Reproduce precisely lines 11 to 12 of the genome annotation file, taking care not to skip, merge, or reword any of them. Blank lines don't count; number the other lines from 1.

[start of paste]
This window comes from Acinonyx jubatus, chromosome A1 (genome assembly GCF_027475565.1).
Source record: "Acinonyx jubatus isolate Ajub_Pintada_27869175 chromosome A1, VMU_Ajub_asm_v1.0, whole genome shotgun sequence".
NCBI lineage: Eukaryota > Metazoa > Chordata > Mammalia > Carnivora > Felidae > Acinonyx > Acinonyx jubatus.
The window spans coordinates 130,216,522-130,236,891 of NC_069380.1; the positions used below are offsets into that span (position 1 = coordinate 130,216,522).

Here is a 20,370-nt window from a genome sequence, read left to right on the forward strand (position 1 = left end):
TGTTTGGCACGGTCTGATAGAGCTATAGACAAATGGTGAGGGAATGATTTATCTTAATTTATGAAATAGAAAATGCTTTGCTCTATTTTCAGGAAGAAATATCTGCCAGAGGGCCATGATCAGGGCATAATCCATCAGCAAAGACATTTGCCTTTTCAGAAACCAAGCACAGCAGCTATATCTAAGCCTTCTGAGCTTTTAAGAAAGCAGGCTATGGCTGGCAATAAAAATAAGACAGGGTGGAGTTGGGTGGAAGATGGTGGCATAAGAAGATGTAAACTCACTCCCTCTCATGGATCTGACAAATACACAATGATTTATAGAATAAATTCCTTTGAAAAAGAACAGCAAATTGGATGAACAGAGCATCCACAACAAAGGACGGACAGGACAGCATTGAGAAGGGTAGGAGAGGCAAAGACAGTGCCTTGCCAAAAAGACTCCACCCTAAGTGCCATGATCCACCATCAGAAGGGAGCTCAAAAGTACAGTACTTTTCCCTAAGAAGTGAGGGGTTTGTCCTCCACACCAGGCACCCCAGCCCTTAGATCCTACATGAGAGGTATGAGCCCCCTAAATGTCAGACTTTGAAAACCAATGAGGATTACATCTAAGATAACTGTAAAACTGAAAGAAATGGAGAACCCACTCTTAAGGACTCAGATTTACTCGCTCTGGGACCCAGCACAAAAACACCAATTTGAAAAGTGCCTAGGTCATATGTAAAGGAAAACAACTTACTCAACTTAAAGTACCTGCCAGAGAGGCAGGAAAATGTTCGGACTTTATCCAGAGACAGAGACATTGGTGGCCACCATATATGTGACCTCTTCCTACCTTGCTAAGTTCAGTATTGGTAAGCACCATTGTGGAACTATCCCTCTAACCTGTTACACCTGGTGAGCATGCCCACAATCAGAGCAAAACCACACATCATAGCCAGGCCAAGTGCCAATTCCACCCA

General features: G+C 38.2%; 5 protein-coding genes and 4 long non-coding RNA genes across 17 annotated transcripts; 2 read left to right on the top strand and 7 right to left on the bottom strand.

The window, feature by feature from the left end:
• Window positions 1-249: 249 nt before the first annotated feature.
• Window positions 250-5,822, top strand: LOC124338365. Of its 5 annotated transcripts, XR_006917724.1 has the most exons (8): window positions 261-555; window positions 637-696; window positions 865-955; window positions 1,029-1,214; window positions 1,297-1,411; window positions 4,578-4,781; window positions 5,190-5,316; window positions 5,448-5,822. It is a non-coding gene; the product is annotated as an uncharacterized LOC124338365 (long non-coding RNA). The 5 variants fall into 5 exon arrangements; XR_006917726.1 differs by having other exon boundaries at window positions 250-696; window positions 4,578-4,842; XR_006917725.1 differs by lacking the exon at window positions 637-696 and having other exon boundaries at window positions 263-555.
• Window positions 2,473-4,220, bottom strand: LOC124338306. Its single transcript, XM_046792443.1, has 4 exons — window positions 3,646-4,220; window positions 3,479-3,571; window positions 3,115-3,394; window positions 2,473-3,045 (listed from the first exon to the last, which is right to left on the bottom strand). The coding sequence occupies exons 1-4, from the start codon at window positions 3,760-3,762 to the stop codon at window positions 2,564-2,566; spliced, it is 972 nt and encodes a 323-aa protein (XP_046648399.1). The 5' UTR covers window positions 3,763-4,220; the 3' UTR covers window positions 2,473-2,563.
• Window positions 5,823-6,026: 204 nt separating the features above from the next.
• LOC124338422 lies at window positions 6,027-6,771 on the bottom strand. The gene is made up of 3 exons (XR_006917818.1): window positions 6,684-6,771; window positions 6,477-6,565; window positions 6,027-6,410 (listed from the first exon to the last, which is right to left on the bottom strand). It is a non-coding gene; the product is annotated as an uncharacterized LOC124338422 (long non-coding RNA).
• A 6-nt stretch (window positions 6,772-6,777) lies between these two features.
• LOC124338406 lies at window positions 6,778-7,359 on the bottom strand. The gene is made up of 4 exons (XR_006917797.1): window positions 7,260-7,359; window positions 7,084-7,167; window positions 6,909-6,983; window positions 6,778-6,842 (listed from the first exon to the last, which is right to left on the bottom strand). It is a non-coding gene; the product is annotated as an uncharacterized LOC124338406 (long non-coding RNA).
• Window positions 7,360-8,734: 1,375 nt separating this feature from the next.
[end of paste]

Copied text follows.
• Window positions 2,473-4,220, bottom strand: LOC124338306. Its single transcript, XM_046792443.1, has 4 exons — window positions 3,646-4,220; window positions 3,479-3,571; window positions 3,115-3,394; window positions 2,473-3,045 (listed from the first exon to the last, which is right to left on the bottom strand). The coding sequence occupies exons 1-4, from the start codon at window positions 3,760-3,762 to the stop codon at window positions 2,564-2,566; spliced, it is 972 nt and encodes a 323-aa protein (XP_046648399.1). The 5' UTR covers window positions 3,763-4,220; the 3' UTR covers window positions 2,473-2,563.
• Window positions 5,823-6,026: 204 nt separating the features above from the next.